Securing Security: The Top Vulnerabilities and How to Solve Them
If you work for a large organization where it’s assumed that the business security solutions have been investigated and researched carefully or a small company with limited resources, as a security professional it’s unsettling to read headlines like, Equifax Data Breach Settlement: What You Should Know. Whether you had the foresight and funding to protect yourself from potential threats at the start or had to quickly respond to a specific incident when it arose, you’ve studied and purchased cameras, card access, electronic locks and cybersecurity software to establish a secure environment. But have you researched deeply enough to discover unexpected vulnerabilities that could allow your security solutions to be compromised? You should be actively, continually examining your system to protect it.
As indicated above, hackers continue to devise new ways to breach systems just like yours, so you need to stay ahead of the curve. The Target hacker gained access to Target’s database because a third-party vendor was deceived by a phishing email! There have been other infamous breaches through encrypted algorithms (Yahoo), employee credentials (eBay), in-store kiosks (TJX), GitHub (Uber), gaming accounts (Sony), and more. It’s worth mentioning that some hacks occur offline, as when hackers posed as people trusted by employees of RSA Security.
“There is a cost beyond the financial,” Brian Freeman, Prime Communications Inc’s (PCI’s) Vice President of National Accounts, reminds security and loss prevention officials. “The costs to your brand can be devastating. If customers aren’t confident their data is secure due to even a small breach, they’ll go elsewhere. And it can take a long time to regain their trust.”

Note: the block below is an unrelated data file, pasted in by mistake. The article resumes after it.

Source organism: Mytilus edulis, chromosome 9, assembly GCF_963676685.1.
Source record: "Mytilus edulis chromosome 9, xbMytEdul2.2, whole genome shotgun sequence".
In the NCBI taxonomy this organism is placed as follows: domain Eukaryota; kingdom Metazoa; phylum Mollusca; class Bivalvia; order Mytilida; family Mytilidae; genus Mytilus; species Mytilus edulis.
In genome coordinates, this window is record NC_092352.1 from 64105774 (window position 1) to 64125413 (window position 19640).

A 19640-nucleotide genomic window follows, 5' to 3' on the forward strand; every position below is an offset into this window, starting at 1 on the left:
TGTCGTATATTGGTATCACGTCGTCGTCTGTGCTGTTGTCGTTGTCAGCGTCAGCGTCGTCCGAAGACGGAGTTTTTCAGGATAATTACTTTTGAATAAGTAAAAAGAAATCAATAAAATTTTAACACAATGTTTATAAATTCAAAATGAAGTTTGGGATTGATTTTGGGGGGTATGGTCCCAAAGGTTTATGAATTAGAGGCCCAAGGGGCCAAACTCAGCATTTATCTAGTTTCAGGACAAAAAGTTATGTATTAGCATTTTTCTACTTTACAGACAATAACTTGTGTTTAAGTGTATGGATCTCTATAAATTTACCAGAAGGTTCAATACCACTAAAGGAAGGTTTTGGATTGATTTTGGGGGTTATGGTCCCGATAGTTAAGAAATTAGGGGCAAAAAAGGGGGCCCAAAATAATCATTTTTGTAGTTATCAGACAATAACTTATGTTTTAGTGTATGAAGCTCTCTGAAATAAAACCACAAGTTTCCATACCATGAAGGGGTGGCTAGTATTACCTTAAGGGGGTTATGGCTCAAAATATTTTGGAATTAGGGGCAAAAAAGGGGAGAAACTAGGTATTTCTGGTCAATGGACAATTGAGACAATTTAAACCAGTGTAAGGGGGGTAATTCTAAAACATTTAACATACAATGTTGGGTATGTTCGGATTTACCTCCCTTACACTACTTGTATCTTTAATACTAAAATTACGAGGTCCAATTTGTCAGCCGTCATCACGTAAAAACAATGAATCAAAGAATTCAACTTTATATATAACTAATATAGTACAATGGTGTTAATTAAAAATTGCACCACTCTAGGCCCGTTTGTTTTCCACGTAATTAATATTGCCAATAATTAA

Keep your company out of the headlines by discovering the vulnerabilities and understanding the solutions in the article below. Read on to unveil the top four vulnerabilities where your security system has the potential to fail.
Security Vulnerability #1: Cameras
An external video camera is a basic, necessary security component for almost every organization, but if it’s not properly configured it can present both physical and digital vulnerabilities. Cameras should be difficult to tamper with both physically and from a network perspective. The way that some external building cameras are mounted, you’d be surprised how easy it is for someone to simply climb a ladder and use the camera’s connection to hack into sensitive aspects of your business.
Security professionals often make mistakes with cameras from the very beginning – when they decide which one to buy. How much do you know about the camera manufacturer and model you are buying? Security camera resolution, field of view, and durability are all common selling points, but are you sure you know all the ways it can impact your network?
“People assume if they bought it from a security company it must be secure,” Shannon Neubauer, PCI Director of Sales Engineering explained. “It’s the little things that present a true risk, because you tend to take those things for granted.” He said one PCI customer previously hired an integrator to install a popular, inexpensive – but vulnerable – camera system. “That integrator didn’t advise the client that they could be significantly more secure with cameras that cost just a little more,” Neubauer said. “It’s critical to ask your integrator if the product you are buying has known vulnerabilities and an updated hardening guide.”
Some cameras have a back door through default setting making your network easily accessible. No matter how secure your passwords are, anyone who knows the default settings can get connected- no problem. These cameras are nothing less than an open invitation for access to customer information, financial information, and intellectual property. A couple of years ago, integrators became aware of this type of vulnerability in one of the most commonly purchased, most inexpensive cameras on the market, offered by a Chinese government-owned manufacturer.